Image via WikipediaVia Secrecy News:
"Judge Gerald Bruce Lee of the Eastern District of Virginia ruled at a June 15 hearing (pdf) that the CIA officer, who goes by the pseudonym “Ishmael Jones,” would be held liable for publishing his 2008 book “The Human Factor: Inside the CIA’s Dysfunctional Intelligence Culture” in the face of a refusal by the CIA’s Prepublication Review Board to clear the volume for publication."
According to the author's website:
"Ishmael Jones, a pseudonym, was born in the United States and raised in the Middle East, East Asia, and East Africa. He attended universities in the US and served as an officer in the US Marine Corps. In the late 1980’s he joined the Central Intelligence Agency where he served as a deep cover officer focusing on human sources with access to intelligence on weapons of mass destruction and terrorism. His assignments included more than 15 years of continuous overseas service in numerous exotic countries and several rogue nations. He resigned from the CIA in good standing."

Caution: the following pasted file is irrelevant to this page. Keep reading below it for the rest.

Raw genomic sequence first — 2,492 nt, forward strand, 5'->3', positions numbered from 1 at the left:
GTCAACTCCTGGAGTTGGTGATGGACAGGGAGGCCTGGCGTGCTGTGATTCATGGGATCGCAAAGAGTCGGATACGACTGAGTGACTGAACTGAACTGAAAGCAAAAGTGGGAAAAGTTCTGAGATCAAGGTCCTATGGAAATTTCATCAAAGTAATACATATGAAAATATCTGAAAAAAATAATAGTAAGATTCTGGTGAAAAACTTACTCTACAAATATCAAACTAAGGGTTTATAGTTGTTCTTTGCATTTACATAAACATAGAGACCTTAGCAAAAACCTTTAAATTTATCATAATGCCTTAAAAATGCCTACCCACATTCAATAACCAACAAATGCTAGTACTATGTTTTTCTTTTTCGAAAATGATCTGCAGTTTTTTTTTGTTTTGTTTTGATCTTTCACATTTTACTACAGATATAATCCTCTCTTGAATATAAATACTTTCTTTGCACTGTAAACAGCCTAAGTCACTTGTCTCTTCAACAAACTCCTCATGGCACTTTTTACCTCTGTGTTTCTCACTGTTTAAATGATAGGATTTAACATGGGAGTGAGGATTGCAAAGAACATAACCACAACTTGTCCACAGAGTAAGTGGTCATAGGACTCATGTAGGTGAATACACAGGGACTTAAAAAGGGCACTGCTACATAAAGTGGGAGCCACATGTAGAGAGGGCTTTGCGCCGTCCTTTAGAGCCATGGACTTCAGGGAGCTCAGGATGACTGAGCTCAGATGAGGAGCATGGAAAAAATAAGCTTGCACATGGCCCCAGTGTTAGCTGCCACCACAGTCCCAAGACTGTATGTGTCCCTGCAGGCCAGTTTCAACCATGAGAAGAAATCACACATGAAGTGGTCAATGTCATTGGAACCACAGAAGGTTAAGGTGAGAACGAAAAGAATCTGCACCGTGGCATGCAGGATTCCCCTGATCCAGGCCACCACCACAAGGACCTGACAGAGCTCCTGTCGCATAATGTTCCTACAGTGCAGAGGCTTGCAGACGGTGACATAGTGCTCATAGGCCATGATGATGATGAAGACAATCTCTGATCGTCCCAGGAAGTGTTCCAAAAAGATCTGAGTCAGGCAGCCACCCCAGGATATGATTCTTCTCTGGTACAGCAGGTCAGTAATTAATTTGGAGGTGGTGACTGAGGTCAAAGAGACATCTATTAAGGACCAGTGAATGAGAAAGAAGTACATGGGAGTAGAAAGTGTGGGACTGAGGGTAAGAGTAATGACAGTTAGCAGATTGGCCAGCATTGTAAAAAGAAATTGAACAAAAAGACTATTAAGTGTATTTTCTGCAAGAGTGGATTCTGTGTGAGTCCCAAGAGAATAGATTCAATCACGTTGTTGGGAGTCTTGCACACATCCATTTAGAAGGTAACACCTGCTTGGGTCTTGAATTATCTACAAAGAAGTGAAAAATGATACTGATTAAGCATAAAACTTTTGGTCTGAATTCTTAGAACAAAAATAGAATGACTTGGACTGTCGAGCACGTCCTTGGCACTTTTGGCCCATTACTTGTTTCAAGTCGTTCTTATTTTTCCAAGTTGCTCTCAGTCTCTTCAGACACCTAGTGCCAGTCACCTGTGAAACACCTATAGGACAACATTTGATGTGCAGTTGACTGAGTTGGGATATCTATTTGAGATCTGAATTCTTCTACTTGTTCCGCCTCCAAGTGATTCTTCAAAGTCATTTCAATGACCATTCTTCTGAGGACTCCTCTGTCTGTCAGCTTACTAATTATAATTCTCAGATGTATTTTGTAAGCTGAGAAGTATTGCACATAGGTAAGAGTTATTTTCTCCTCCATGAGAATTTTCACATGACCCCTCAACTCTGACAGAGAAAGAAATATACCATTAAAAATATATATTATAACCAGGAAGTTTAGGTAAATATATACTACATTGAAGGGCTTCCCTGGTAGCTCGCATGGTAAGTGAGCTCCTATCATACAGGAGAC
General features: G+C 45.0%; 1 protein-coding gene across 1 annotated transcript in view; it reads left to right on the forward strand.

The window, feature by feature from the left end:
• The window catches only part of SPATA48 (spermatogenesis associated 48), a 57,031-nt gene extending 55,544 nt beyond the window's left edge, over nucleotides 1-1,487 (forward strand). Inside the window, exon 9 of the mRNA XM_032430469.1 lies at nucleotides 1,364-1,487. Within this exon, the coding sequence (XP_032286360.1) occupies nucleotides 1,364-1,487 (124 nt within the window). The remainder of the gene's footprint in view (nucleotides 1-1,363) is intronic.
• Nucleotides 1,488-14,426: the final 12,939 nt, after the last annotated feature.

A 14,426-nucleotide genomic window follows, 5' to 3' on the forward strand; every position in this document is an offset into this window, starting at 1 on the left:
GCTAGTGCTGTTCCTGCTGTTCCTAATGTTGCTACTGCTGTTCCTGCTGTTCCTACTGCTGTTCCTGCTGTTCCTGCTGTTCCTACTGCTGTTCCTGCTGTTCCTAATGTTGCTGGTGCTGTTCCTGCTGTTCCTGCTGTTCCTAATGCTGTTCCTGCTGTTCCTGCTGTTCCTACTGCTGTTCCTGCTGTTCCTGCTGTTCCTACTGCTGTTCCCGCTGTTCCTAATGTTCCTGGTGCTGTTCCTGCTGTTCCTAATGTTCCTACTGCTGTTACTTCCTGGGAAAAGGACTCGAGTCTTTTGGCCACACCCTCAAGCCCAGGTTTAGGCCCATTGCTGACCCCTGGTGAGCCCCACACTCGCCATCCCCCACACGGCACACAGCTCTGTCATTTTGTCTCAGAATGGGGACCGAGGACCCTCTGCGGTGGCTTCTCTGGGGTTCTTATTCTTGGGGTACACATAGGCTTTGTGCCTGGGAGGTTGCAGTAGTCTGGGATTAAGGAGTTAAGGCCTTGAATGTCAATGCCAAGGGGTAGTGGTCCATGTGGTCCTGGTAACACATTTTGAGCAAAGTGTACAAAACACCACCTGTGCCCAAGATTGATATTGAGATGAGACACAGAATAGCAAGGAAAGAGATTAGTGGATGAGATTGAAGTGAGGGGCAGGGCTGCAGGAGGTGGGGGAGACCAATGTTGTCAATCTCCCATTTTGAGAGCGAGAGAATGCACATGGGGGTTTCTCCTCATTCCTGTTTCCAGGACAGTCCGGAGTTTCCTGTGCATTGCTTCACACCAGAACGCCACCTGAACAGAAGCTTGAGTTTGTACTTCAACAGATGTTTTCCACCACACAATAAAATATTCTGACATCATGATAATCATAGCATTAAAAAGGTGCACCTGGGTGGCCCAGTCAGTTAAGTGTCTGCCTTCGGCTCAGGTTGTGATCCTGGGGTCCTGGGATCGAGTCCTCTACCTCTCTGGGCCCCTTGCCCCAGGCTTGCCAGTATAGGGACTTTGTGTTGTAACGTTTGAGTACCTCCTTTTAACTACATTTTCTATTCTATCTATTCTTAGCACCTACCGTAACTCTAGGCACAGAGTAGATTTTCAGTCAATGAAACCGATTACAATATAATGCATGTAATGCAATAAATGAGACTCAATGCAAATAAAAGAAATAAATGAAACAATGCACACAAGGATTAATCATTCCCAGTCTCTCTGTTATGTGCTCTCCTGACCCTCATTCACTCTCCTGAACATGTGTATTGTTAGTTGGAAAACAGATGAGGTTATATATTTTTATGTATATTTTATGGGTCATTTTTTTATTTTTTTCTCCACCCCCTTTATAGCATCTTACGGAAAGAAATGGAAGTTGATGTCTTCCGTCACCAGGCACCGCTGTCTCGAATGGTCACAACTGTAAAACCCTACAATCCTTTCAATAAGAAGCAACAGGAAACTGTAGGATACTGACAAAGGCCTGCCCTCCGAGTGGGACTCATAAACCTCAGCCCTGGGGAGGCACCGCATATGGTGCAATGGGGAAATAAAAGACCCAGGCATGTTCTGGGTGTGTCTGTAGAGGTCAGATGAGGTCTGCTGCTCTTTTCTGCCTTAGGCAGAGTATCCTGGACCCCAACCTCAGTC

On the 2010 CIA lawsuit over Jones' book published in 2008:
"The CIA requires that its employees submit manuscripts before publication in order to make sure that no classified information is revealed. After review, the CIA sends authors a list of what sentences need to be removed or rewritten. For The Human Factor, the CIA was unable to find any classified information in the manuscript, but objected to its criticism of the CIA, and took the unusual step of disapproving every single word in the manuscript. During the year that the CIA spent evaluating the manuscript, Jones repeatedly offered to remove or rewrite anything in the manuscript.
Initially, the book drew relatively little attention, but as Jones continued to work toward intelligence reform and to meet with members of Congress and the Administration, he began to get more traction. In July 2010, more than two years after the book was published, the CIA filed a lawsuit against Jones. Jones learned about the lawsuit in September 2010, when the CIA served him papers."
Below is Judge Gerald Bruce Lee of the Eastern District of Virginia ruling excerpted from the June 15 hearing transcript obtained by Secrecy News.
Let the record reflect this matter is before the Court on the defendant's motion for partial summary judgment as to liability. And this is a case as we've heard involving the publication of a manuscript that was not approved by the Agency in prepublication review as required by the secrecy agreement.